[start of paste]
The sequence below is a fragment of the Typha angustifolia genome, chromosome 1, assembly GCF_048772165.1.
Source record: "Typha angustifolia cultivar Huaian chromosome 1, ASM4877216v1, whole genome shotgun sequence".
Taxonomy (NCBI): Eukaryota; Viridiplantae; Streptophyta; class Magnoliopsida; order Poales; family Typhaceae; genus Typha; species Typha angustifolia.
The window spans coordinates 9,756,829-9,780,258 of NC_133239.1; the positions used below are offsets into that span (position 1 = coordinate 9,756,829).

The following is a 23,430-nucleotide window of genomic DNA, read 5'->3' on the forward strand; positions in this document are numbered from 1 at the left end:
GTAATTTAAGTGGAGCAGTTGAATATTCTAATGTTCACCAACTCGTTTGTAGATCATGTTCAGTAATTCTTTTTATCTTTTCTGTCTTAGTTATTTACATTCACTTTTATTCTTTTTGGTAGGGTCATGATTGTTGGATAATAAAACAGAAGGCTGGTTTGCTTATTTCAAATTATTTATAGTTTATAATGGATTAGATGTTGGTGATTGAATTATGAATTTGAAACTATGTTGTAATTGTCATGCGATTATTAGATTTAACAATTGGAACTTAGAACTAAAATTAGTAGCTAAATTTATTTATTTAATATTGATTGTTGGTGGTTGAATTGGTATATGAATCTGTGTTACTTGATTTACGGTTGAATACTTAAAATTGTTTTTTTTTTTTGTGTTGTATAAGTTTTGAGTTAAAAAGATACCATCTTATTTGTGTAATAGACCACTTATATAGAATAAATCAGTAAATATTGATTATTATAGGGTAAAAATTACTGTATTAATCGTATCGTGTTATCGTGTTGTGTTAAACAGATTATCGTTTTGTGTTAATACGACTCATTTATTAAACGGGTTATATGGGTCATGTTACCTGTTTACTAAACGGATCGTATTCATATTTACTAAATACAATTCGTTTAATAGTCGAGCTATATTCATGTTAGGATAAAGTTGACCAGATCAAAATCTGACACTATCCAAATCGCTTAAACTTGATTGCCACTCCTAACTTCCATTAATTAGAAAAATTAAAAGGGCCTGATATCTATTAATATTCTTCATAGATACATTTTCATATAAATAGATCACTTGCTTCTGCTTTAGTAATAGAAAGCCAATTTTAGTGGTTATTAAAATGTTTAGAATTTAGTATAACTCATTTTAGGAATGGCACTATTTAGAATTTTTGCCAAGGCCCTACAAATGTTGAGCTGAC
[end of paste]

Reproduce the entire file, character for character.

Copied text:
The sequence below is a fragment of the Typha angustifolia genome, chromosome 1, assembly GCF_048772165.1.
Source record: "Typha angustifolia cultivar Huaian chromosome 1, ASM4877216v1, whole genome shotgun sequence".
Taxonomy (NCBI): Eukaryota; Viridiplantae; Streptophyta; class Magnoliopsida; order Poales; family Typhaceae; genus Typha; species Typha angustifolia.
The window spans coordinates 9,756,829-9,780,258 of NC_133239.1; the positions used below are offsets into that span (position 1 = coordinate 9,756,829).

The following is a 23,430-nucleotide window of genomic DNA, read 5'->3' on the forward strand; positions in this document are numbered from 1 at the left end:
GTAATTTAAGTGGAGCAGTTGAATATTCTAATGTTCACCAACTCGTTTGTAGATCATGTTCAGTAATTCTTTTTATCTTTTCTGTCTTAGTTATTTACATTCACTTTTATTCTTTTTGGTAGGGTCATGATTGTTGGATAATAAAACAGAAGGCTGGTTTGCTTATTTCAAATTATTTATAGTTTATAATGGATTAGATGTTGGTGATTGAATTATGAATTTGAAACTATGTTGTAATTGTCATGCGATTATTAGATTTAACAATTGGAACTTAGAACTAAAATTAGTAGCTAAATTTATTTATTTAATATTGATTGTTGGTGGTTGAATTGGTATATGAATCTGTGTTACTTGATTTACGGTTGAATACTTAAAATTGTTTTTTTTTTTTGTGTTGTATAAGTTTTGAGTTAAAAAGATACCATCTTATTTGTGTAATAGACCACTTATATAGAATAAATCAGTAAATATTGATTATTATAGGGTAAAAATTACTGTATTAATCGTATCGTGTTATCGTGTTGTGTTAAACAGATTATCGTTTTGTGTTAATACGACTCATTTATTAAACGGGTTATATGGGTCATGTTACCTGTTTACTAAACGGATCGTATTCATATTTACTAAATACAATTCGTTTAATAGTCGAGCTATATTCATGTTAGGATAAAGTTGACCAGATCAAAATCTGACACTATCCAAATCGCTTAAACTTGATTGCCACTCCTAACTTCCATTAATTAGAAAAATTAAAAGGGCCTGATATCTATTAATATTCTTCATAGATACATTTTCATATAAATAGATCACTTGCTTCTGCTTTAGTAATAGAAAGCCAATTTTAGTGGTTATTAAAATGTTTAGAATTTAGTATAACTCATTTTAGGAATGGCACTATTTAGAATTTTTGCCAAGGCCCTACAAATGTTGAGCTGAC